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With $2.4M, Kresge backs NCAN efforts to reverse COVID’s effect on postsecondary enrollment


UPDATE 4/15/21: See the grant award winners here

The National College Attainment Network (NCAN) announced today two new grant programs funded by Kresge’s Education Program designed to help mitigate the pandemic-related slide in college enrollment.

Studies show the number of new high school graduates applying for financial aid and enrolling directly into postsecondary education has dropped precipitously. Disaggregated data makes clear the largest declines in FAFSA completion and postsecondary enrollment are from students of color and those from low-wealth families. The Free Application for Federal Student Aid (FAFSA) is the form that students fill out when applying for federal loans or grants.

This trend is concerning, says Education Program Deputy Director Caroline Altman Smith, because students who delay postsecondary enrollment after high school are almost two-thirds less likely to go on to complete a degree. Kresge’s Education Program works to increase college access and success and to close racial equity gaps in higher education.

To combat this enrollment trend, which has been dubbed by some as “COVID-melt,” the Education Program made a $2.4 million, multi-year grant to NCAN. The grant will support NCAN’s general operations for the next three years, as well as provide $1.5 million in immediate funding for two grant opportunities for work to increase Fall 2021 postsecondary enrollment among the high school classes of 2020 and 2021.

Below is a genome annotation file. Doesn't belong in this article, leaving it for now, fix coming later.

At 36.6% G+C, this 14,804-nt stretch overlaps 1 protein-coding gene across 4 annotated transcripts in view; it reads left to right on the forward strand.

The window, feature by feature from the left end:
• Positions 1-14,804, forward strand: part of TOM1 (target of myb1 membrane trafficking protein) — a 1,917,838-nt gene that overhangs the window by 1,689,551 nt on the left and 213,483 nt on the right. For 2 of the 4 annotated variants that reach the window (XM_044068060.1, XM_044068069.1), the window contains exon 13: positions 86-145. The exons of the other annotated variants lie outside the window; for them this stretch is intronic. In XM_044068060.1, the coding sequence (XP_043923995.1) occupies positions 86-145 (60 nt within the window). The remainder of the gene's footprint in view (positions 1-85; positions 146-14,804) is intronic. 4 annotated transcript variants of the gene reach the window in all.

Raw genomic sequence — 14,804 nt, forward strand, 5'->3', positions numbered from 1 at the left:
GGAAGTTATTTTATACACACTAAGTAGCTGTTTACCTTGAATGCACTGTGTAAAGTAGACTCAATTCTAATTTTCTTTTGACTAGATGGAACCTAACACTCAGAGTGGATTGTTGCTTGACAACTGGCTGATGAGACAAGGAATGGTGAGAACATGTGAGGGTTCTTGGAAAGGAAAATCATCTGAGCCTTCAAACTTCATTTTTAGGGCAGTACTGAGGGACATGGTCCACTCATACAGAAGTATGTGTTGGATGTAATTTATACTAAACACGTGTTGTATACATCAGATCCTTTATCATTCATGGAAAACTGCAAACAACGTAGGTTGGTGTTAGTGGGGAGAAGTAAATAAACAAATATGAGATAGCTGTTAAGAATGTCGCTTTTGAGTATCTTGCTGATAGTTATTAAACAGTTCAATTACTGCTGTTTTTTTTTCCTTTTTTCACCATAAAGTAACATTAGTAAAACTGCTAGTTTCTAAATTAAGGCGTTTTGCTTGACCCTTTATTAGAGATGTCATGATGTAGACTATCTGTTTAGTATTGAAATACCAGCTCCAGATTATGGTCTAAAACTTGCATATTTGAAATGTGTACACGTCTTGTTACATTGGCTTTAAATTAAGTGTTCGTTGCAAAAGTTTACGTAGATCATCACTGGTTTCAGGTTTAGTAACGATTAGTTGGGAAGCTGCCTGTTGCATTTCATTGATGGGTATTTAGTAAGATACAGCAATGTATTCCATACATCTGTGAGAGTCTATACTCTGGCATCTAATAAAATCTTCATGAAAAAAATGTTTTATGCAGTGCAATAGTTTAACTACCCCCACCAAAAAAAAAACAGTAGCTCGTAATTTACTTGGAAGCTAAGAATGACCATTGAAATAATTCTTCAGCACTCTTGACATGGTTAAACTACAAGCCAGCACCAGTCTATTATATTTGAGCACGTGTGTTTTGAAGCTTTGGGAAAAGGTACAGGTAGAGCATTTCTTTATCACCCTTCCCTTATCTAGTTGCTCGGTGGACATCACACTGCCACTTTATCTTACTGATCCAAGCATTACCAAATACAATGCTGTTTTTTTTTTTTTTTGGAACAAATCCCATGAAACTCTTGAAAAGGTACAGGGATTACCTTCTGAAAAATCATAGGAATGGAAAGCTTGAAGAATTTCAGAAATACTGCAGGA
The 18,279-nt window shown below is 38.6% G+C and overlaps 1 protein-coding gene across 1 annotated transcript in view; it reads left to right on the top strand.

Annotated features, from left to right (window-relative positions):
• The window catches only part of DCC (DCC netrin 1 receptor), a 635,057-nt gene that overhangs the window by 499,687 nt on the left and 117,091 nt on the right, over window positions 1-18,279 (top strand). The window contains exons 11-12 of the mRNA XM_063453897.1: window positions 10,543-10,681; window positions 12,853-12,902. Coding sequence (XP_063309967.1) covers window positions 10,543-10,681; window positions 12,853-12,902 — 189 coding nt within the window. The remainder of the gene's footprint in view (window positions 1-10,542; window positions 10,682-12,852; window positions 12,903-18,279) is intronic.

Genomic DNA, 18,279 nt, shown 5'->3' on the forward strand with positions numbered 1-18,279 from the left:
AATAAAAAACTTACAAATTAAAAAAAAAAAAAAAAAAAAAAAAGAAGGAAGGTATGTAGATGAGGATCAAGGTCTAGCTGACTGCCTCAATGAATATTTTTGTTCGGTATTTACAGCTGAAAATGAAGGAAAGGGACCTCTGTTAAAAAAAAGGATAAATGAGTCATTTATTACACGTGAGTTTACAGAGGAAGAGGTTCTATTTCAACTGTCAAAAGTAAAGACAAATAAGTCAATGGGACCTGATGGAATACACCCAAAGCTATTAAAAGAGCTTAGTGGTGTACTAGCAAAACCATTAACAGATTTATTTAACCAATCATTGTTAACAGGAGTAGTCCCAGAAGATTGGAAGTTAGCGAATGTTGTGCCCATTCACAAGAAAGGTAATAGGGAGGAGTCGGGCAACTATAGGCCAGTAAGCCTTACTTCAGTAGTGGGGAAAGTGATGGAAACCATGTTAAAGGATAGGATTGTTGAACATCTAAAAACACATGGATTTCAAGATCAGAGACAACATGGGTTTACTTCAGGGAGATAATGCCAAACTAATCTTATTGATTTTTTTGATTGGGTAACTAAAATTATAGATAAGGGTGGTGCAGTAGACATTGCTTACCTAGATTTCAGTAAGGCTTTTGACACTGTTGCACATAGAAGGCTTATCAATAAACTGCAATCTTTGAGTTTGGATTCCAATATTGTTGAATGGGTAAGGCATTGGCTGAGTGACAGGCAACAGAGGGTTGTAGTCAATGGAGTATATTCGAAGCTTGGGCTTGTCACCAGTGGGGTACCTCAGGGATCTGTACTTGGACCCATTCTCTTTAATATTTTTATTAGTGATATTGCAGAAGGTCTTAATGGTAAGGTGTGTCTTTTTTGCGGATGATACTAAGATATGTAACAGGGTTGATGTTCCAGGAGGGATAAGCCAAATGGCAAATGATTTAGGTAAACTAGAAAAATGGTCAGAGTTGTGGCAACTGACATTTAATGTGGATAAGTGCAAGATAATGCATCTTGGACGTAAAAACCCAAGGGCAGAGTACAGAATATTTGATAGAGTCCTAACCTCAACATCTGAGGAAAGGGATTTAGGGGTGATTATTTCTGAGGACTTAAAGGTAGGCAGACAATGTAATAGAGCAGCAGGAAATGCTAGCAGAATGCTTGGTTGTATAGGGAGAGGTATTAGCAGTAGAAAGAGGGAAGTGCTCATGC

“COVID-19 has derailed many students’ dreams of entering college, and the time to address this is now, before another cohort graduates this spring,” Altman Smith said. “We hope this grant leads to improvements in concrete, short-term student outcomes, including a boost in FAFSA completion, and an increase in youth who get the support needed to enroll or re-enroll.”

Two types of grants are available: one to amplify state-level FAFSA completion initiatives, and one to enhance local postsecondary advising and matriculation support in select metropolitan areas. Proposals for both types of grants are due on March 26 and interested cities or agencies can apply on NCAN’s website. NCAN expects to award between 20 and 30 grants ranging from $25,000 to $100,000 by April 9.

“Remote learning cut students off from many of the teachers, counselors, and advisors who supported their postsecondary planning. Economic hardship and uncertainty led many students to set aside their college dreams to work in often low-skill jobs,” NCAN Executive Director Kim Cook said. “At the same time, we know many NCAN members around the country are working creatively and harder than ever to keep these students on the path to college. These grants will provide additional financial support as well as recognition of organizations going the extra mile in this extraordinarily challenging time.”

Students who file a FAFSA are 63% more likely to enroll in college, which is why this continues to be a strategic area of support for Kresge. This new funding builds on prior Kresge-funded work with NCAN to improve FAFSA completion in cities. A FAFSA completion competition in 2016 saw 22 participating cities raise FAFSA completion rates by almost 5%. In 2018, a second round of the competition launched, with 25 cities participating and winners announced in 2019.

One of the Education Program’s five focuses for 2021 is mitigating the slide in college enrollment. Education Program Managing Director Bill Moses wrote about those five strategies, saying, “The effects of the pandemic – loss of life, job and income changes, and shifts to remote learning – forced many would-be first-time students to change their enrollment plans. These students are more likely to be Black, Latinx or Indigenous students or come from households living with low incomes.

“To mitigate enrollment declines for this year’s high school seniors, we will work with experienced national groups like NCAN to support targeted solutions that support communities to help first-time students pursue a college education.”